Having worked on projects like these, grantees came to the convening with a wealth of experience and expertise – and once together, grantees were able to share that knowledge among one another.

“There’s a conceptual collaboration that is extremely helpful,” said Margarita Griesbach, Director of ODI in Mexico. “Hearing about how other people have solved issues, hearing about how they have approached them, you are constantly taking notes of things you could incorporate into your own work.”

They also participated in sessions built to improve their work, all of which were created with the grantees themselves. This included a panel on technology, which was co-organised in partnership with the End Violence Investors’ Forum.

“We often have a tendency in organisations to focus in on our own particular strategy, our own particular niche, and our own particular theory of change,” said Seán Coughlan, the Executive Director of the Human Dignity Foundation. “I think the real power of events like this is that it gives all of us time and space to sit back and actually move up a level. Rather than looking at something at 3,000 feet, we’re able to move up to the 30,000-foot level collectively, and see where all of us are working and how we can complement and support each other in our work.”

Brooke Istook, Director of Programmes and Partnerships at Thorn, participates in a panel discussion on technology solutions and innovative practices at the End Violence grantee convening.

At this panel and at the following reception, grantees interacted with current and potential donors in the space, sharing their progress and future plans to protect children.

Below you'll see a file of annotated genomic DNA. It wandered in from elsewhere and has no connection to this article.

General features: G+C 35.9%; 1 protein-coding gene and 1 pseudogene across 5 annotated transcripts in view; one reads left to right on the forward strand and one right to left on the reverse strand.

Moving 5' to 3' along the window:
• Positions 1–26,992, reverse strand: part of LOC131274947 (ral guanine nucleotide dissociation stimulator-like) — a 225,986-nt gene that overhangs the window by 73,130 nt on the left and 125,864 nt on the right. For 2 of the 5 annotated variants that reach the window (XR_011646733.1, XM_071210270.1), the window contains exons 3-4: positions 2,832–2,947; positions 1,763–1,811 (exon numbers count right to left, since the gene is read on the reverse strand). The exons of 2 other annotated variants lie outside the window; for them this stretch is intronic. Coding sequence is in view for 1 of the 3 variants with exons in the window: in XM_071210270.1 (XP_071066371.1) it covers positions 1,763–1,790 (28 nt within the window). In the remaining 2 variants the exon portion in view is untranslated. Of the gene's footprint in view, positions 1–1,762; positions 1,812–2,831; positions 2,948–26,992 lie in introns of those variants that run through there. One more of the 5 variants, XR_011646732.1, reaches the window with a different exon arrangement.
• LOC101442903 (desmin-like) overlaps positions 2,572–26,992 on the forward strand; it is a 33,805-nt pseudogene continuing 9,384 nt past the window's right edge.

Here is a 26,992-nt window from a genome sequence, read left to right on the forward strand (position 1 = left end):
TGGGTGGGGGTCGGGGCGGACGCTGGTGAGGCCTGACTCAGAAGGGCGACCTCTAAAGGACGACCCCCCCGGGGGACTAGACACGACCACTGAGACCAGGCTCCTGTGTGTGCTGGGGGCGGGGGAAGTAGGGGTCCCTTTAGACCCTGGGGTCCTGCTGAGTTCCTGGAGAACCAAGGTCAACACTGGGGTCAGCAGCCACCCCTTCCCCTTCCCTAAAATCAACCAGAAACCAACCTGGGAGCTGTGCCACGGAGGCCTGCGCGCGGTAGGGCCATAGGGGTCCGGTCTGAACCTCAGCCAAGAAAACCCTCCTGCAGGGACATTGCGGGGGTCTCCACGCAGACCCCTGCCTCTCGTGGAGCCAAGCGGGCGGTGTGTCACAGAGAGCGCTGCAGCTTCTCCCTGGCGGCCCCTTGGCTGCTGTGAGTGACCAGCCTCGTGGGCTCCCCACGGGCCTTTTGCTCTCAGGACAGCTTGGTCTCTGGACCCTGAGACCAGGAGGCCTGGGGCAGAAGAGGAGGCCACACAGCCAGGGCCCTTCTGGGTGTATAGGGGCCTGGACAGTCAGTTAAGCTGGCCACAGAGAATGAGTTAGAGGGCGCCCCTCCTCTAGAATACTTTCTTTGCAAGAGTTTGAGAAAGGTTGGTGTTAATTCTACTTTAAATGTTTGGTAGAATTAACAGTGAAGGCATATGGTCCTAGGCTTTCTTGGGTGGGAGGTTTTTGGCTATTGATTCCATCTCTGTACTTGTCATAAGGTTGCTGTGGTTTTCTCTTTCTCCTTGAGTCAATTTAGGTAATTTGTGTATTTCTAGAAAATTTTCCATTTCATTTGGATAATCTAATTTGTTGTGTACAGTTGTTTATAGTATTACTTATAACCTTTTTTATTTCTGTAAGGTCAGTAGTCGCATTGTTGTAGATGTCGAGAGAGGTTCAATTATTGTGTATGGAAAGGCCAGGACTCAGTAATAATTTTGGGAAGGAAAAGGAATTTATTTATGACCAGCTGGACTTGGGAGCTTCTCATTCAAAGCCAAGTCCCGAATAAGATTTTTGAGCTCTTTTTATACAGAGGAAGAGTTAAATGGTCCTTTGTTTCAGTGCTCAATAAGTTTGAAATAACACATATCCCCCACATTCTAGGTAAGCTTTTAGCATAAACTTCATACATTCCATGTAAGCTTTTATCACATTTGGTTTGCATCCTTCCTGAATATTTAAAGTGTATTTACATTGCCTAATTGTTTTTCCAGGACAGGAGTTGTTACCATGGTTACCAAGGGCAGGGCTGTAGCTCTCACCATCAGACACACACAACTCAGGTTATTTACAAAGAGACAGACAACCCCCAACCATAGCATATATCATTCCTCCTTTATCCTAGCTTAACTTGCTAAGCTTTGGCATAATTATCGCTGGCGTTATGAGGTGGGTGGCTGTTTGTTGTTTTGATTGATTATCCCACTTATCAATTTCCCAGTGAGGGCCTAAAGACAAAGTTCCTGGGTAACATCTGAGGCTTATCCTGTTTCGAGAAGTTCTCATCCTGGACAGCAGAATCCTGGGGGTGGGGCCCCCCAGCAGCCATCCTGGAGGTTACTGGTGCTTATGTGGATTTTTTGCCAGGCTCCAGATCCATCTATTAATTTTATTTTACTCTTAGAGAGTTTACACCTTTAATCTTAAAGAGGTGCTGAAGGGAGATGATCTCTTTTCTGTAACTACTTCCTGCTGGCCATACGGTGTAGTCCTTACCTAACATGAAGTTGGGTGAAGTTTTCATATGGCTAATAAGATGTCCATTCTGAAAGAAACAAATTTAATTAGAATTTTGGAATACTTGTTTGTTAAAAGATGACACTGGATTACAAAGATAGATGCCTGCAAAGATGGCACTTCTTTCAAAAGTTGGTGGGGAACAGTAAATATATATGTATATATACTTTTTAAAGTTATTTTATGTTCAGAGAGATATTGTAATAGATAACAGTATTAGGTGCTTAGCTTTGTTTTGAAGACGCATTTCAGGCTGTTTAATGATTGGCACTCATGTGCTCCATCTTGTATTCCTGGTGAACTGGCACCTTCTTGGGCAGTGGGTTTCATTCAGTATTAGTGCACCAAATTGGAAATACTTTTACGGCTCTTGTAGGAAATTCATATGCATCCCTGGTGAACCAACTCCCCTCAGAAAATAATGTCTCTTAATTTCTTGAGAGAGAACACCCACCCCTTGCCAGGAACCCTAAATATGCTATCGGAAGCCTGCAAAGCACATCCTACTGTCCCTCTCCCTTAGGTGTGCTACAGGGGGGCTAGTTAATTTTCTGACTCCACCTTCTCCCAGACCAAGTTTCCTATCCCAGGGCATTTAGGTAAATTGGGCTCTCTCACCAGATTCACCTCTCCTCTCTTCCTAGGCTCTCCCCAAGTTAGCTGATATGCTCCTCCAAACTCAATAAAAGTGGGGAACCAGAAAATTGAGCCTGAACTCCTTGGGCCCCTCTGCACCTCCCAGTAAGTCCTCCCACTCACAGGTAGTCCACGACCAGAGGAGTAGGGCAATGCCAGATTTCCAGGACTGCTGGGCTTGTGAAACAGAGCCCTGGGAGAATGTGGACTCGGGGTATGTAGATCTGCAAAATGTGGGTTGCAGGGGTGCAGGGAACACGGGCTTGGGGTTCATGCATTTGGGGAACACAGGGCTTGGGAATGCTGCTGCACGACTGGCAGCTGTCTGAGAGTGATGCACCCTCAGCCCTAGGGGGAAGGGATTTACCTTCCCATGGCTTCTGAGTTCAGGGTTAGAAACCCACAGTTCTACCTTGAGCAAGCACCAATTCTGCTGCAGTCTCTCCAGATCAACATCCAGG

The grantee convening was the first of its kind for End Violence. It took place before the WePROTECT Global Alliance Global Summit, which will gather political leaders, international organisations, technology experts, and child protection specialists together to work toward ending online child sexual exploitation and abuse.

At this event, which will take place from 11-12 December, WePROTECT will release its second Global Threat Assessment Report, which provides updated insights and statistics into the nature, scale and complexity of online child sexual exploitation and abuse.

“The End Violence Partnership is really a partnership,” said Frauke de Kort, the Chief of Adolescent Development, Education and Protection at UNICEF Namibia. “Through the convening, we had the opportunity to meet people face-to-face and follow up on good examples that are already available…this is crucial because we don’t want to make the same mistakes and we hear ideas we might not have thought about.”

The grantee convening was made possible by the support of End Violence’s generous donors, including the UK Home Office, Oak Foundation, and the Human Dignity Foundation.

“Ultimately, we are here not to further the success of our individual organisations. Ultimately, we’re here to serve and support children,” said Coughlan. “The only way we’re going to do that effectively, and the way we maximise the use of the collective resources we have, is by looking for those opportunities for collaboration and cooperation. It’s only at events like this that we get the time and space to have those conversations and move forward in a much more meaningful and impactful way.”